RAF Museum, Hendon

Battle For The Skies

12th December 2014

A new permanent exhibition at the RAF Museum, Hendon, explores what it was really like to be involved in military aviation during the First World War.

Jack Watkins went to the opening.

Coverage of the centenary of the start of the First World War has primarily concentrated on trench warfare and on those who lost their lives on the Western Front. The battle for the skies is often ignored, which is not entirely surprising, since air flight was still in its infancy at the time. You get a switch of focus at the RAF Museum in Hendon, though, where the new First World War exhibition explores the growing role of air power during the conflict.
The location for this couldn’t be better. Hendon deserves more recognition as the ‘cradle of aviation’, playing a key role from the occasion in 1862 when Henry Coxwell managed to fly in a balloon, landing in nearby Mill Hill, to the opeining of Claude Graham-White’s flying school in Hendon itself in 1911. With the onset of war, Graham-White established an aircraft factory to build aeroplanes, and it is in one of the enormous old factory buildings (now Listed Grade II) that the new exhibition is mounted.

You walk in via the old Watch Office, past an impressively large electronic control panel, originally installed at the former Aerodrome Road entrance, which Graham-White made sure all important visitors got to see; he delighted in showing off how much electricity this complex, ultra-modern at the time, was using. Near a small room showing a film introducing early flight and Hendon’s contribution, is the first of many antique or reconstructed airplanes, a bonny little Blériot XXVII single seat monoplane, ‘built for speed’. It’s reckoned that aviator Blériot, a friend and rival of Graham-White’s, may have constructed it himself during his summer holidays in 1911.

Then it’s in to the main hall for the hard stuff. What the exhibition very cleverly manages is to show how this Cinderella pastime, the plaything of millionaires, quickly became a very serious undertaking as the War progressed, and to examine the many challenges which needed to be overcome.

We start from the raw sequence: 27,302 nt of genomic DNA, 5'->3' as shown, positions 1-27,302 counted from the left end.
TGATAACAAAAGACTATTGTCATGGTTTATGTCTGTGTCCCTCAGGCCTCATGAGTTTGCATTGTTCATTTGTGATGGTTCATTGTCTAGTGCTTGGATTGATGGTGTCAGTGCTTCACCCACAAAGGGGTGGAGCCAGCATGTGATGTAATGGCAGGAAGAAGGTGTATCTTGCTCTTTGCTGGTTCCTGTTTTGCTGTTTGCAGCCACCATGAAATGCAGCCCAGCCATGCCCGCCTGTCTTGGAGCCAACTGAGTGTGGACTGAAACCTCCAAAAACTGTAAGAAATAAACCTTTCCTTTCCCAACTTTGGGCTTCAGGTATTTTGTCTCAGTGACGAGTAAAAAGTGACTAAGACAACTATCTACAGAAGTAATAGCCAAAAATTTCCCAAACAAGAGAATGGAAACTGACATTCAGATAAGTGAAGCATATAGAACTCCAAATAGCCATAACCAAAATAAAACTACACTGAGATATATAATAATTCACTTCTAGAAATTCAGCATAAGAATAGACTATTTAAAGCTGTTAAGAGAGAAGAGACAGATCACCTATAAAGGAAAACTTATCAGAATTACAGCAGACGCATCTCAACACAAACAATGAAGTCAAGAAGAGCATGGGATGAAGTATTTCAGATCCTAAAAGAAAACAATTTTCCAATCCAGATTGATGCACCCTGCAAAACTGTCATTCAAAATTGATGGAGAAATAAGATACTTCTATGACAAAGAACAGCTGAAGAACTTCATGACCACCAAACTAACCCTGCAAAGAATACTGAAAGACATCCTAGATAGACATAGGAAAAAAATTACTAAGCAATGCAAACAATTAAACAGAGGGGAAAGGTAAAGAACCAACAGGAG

Imagine being a pilot for instance, learning to coordinate hand and feet movements in the cockpit, overcoming the challenge of flying at night, and operating the pump at regular intervals to keep up the fuel pressure, while continually keeping an eye out on the skies all around you for enemy fighters. No wonder the observer became a key partner, not only being used to photograph enemy positions on the ground below, but also operating the machine gun when the plane came under attack.

And you had to learn to deal with the cold, as well as the enemy. Pre-war, most flying had been done in fair weather, during daylight hours. At the outbreak of hostilities, only one specialist item, a thigh-length jacket, was provided, with airmen expected to purchase their own garments. Gradually, specialist clothing came in, including helmets, goggles, fug boots and the Sidcot Suit. This was a combination suit incorporating a weather-resistant outer covering, multiple under-layers and a fur fabric lining, acting to trap air and insulate the wearer. You weren’t so lucky if you were handed another ‘special’ design – an electrically heated suit, which may have appealed but sometimes short-circuited and left the wearer with nasty burns.